homed user, when he decides to change his only provider, he has no 
stable addresses. So i would conclude that it would be better to 
provide a PI assignment policy that doesn't really depends on whether 
the user is multihomed or not.
Second, are there any other options that would provide the benefits of 
pi without actually assigning pi blocks? i mean renumbering procedures  
  in ipv6 are suppose to address some part of this problem, are there 
any operational experience that they are not good enough? ULAs are 
supposed to provide stable internal addressing without the problems 
caused by ambiguity, are there any operational experience that there 
are problems with this? are you aware of other features provided by PI 
addressing that should be addressed? (besides multihoming, i mean :-)
Third, do we know that we can make PI addressing work/scale? or, to be 
fair, do we know that it doesn't work? from what i heard, some experts 
consider that this is a huge problem, but you may have heard 

>  If v6
> ever delivers a solution that solves the various issues (multihoming in
> various forms is but one of the issues) related to PA space, then, we 
> can
> revisit and possibly repeal the policy.  Unlike the v4 swamp, there's 
> no
> address space in v6 that isn't subject to renewal by the registry.  As 
> such,
> policy changes can, in the v6 world, correct past allocation policies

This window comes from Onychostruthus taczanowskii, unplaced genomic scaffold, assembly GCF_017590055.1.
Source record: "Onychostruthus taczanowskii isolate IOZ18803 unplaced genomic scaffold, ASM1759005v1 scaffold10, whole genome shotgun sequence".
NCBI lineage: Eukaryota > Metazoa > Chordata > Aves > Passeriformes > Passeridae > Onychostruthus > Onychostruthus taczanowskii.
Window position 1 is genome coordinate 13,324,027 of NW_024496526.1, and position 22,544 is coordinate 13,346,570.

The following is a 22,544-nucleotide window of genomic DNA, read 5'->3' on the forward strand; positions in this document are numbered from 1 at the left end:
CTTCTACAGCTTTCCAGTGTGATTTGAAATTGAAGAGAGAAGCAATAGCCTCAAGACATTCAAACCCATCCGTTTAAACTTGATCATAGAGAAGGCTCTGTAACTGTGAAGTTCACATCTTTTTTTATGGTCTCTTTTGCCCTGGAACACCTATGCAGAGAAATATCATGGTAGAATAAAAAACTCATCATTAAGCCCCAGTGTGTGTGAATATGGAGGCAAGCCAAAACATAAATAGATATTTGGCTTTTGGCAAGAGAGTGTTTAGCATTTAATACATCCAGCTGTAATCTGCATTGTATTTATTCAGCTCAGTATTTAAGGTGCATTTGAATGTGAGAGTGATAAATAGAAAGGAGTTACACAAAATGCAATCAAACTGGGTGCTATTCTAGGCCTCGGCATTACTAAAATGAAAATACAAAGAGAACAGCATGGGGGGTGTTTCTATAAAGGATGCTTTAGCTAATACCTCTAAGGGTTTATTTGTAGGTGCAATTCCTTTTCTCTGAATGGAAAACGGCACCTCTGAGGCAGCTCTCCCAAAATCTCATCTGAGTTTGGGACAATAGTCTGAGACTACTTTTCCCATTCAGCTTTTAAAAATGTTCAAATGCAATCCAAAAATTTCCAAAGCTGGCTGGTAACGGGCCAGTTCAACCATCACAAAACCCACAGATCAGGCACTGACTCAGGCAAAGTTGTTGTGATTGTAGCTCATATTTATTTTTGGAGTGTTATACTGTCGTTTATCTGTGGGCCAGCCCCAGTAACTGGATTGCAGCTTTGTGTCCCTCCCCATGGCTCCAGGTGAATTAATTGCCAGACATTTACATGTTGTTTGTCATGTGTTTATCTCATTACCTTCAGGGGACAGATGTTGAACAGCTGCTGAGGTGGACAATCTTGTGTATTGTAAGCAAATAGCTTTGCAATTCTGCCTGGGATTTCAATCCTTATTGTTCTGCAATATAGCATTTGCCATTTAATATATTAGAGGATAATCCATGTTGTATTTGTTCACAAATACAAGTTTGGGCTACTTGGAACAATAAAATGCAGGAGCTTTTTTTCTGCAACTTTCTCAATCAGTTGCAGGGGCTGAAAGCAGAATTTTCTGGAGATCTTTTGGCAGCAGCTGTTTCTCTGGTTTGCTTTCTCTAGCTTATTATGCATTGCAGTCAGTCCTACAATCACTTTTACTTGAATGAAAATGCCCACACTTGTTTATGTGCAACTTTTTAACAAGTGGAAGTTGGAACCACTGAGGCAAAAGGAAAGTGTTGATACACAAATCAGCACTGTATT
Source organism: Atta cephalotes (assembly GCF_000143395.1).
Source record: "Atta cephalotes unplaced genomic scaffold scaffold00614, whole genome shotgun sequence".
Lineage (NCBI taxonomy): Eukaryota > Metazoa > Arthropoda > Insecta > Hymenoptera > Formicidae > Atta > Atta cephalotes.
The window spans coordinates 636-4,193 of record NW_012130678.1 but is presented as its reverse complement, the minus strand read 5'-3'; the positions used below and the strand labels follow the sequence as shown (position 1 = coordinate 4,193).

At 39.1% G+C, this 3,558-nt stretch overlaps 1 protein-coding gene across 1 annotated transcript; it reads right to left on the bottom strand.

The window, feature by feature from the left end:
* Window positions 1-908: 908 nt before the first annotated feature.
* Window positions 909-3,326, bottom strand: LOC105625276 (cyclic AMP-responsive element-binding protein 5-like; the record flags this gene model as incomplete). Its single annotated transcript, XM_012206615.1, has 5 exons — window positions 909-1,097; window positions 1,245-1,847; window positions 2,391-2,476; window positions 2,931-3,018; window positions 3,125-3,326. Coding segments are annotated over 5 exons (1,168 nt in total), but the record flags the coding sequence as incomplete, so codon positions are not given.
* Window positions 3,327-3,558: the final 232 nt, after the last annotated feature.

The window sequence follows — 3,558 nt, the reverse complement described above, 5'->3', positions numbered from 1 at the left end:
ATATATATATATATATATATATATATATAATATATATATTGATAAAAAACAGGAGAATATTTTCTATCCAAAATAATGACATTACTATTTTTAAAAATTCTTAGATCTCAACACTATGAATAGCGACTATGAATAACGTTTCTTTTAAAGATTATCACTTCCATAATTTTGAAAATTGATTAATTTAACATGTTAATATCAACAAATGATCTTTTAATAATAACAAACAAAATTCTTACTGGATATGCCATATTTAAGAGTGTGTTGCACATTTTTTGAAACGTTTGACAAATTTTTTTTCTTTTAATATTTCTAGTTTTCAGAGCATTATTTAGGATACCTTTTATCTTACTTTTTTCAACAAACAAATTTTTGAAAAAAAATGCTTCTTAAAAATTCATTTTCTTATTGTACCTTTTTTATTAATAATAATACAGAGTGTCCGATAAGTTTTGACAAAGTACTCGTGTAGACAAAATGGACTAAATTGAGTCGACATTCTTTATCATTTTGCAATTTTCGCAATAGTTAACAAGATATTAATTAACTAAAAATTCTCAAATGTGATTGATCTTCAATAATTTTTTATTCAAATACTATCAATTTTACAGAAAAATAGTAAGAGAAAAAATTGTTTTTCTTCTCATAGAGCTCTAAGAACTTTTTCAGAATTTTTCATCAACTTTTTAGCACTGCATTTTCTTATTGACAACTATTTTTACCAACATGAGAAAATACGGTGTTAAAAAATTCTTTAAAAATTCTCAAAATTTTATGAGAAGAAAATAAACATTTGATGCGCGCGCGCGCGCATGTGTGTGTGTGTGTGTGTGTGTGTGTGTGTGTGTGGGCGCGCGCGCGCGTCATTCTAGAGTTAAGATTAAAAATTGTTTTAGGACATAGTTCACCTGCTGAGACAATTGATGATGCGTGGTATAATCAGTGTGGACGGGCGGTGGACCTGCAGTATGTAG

> in
> the long run.

Ok, i don't really buy this stuff
I don't think we can easily correct mistakes, see v4 swamp now, see the 
% of the IPv4 address space that was assigned before CIDR.

>> In any case, if a PI assignment policy is adopted, the PA compatible
>> multihoming solution won't get any chance to get deployed i guess, 
>> since
>> i guess that multihomed sites will have the following choices:
>> - A PA compatible solution which: doesn't provides provider 
>> independence,
>> requires multiple prefixes and it is new i.e. no experience, no 
>> products,
>> no previous knowledge
>> - a PI multihoming solution: everything works as you already know
>> What do you think multihomed sites will choose?
> Or translated:
> You want to see PA multihoming get adopted even though you know it will
> be perceived as an inferior solution by a significant portion of the
> community.  Therefore, you think ARIN should block the solution which 
> is
> perceived as superior in order to support the other one.

YES, this is whole point since this is the only way we know to prevent 
the tragedy of the commons or public goods problem.
Trust and enforcement.
 From the perception of each individual, the solution that preserves the 
public goods is an inferior solution, and it is probably more 
expensive/difficult for him. (in our case, a PA compatible multihoming 
solution will impose managing multiple prefixes, gaining new experience 
and so on)
However, from the community p.o.v. this is the only solution in the log 
run. So how do solve this problem?